U.S. Pat. No. 6,247,308 issued Jun. 19, 2001 to Solell teaches a plurality of floats hooked to a single rotary shaft, but the floats appear to float freely in an off-shore location.

U.S. Pat. No. 5,105,094 issued Apr. 14, 1992 to Parker teaches a device of large scale having a large pipeline off shore, with multiple water inlet positions feeding a single piston located closer to shore.

One disadvantage of most of these schemes is that they require that large items of machinery work properly in the marine environment (under ocean water) for many cycles of use. But the prior art schemes of putting equipment on the sea bed have disadvantages. For example, the underwater environment is an extremely arduous environment in a number of ways. Sea water, which contains various minerals and their salts, is corrosive by itself. The ocean is continuously in motion, and particularly during storms, even the largest equipment can be destroyed by the enormous forces generated by masses of water in motion. Sea life tends to grow onto and encrust any man-made object left under water for very long. Generally, it would be advantageous if the energy generation machinery could be place *on land*, rather than in the ocean surf, and yet still generate energy from ocean waves.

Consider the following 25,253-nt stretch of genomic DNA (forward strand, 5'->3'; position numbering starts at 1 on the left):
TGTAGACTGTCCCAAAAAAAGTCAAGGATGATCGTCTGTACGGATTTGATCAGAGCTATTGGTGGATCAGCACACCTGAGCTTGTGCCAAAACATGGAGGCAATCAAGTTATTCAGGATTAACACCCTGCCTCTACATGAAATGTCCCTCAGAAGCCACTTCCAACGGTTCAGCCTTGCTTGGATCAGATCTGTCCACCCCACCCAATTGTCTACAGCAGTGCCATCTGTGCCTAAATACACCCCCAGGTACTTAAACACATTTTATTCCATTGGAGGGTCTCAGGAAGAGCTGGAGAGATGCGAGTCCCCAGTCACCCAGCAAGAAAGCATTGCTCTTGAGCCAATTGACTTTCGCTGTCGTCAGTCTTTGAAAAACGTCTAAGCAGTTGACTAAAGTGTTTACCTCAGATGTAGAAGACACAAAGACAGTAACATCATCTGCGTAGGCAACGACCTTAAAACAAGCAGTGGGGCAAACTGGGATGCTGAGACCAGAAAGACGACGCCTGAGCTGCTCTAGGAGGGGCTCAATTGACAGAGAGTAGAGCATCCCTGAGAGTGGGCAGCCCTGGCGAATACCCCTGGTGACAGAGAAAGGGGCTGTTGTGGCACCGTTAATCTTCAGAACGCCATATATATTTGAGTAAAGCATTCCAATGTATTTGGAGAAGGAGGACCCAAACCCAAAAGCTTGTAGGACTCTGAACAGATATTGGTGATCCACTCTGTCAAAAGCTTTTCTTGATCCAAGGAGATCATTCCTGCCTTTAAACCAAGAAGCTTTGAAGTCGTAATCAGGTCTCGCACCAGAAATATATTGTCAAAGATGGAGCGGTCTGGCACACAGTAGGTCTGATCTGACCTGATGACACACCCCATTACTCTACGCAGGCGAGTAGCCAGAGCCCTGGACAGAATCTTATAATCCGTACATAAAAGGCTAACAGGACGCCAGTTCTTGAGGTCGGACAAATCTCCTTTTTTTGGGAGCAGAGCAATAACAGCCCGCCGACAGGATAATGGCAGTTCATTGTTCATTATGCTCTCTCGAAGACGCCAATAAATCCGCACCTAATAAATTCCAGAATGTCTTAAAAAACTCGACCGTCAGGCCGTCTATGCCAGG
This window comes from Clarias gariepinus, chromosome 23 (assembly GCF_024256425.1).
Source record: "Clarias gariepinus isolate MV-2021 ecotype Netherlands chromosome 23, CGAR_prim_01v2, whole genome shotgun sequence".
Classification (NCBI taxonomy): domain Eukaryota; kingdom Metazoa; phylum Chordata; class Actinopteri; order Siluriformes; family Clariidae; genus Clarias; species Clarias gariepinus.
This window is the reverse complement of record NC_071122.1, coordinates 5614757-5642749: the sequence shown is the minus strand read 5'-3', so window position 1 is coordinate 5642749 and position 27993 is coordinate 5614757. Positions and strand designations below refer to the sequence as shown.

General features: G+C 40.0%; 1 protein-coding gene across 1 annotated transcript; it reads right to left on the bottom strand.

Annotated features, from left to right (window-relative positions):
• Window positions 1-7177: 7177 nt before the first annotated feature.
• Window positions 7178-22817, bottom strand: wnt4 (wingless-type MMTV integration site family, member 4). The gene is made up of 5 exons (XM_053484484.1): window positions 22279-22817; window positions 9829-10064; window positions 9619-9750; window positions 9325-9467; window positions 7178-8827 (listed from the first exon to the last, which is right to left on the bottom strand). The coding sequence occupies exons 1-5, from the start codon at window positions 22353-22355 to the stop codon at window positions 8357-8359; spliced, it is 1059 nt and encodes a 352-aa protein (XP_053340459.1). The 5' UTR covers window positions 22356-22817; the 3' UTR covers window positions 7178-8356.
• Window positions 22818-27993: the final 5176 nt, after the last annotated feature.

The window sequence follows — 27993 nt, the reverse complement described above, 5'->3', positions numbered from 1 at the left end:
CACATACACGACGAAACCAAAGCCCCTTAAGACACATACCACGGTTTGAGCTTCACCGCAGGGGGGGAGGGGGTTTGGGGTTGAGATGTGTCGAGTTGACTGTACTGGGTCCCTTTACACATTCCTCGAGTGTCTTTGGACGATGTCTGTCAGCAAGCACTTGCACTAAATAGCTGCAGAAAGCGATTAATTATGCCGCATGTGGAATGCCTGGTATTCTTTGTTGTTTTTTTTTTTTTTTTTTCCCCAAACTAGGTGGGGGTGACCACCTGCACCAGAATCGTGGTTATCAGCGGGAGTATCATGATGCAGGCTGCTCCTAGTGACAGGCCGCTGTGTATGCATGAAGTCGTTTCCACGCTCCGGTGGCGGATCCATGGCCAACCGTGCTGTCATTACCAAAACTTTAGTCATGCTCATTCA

None of these devices teaches that the land itself may be a part of the power generation structure. None of these devices teach equipment which may be manufactured on-site or in local areas lacking a “high tech” industrial base. None teach pneumatic methods of transducing wave motion into electrical energy. These devices are sophisticated, expensive, high maintenance apparatus, which require highly trained specialists to operate.

It would be preferable to provide low maintenance apparatus which may convert ocean wave energy to electrical energy.

It would be preferable to provide apparatus which does not require highly trained specialists to operate.

It would be preferable to provide low cost, easy to manufacture methods which may be susceptible to local production by relatively simple methods.

It would further be preferable to provide a structure using the coastline configuration itself to generate electrical energy.

SUMMARY OF THE INVENTION

General Summary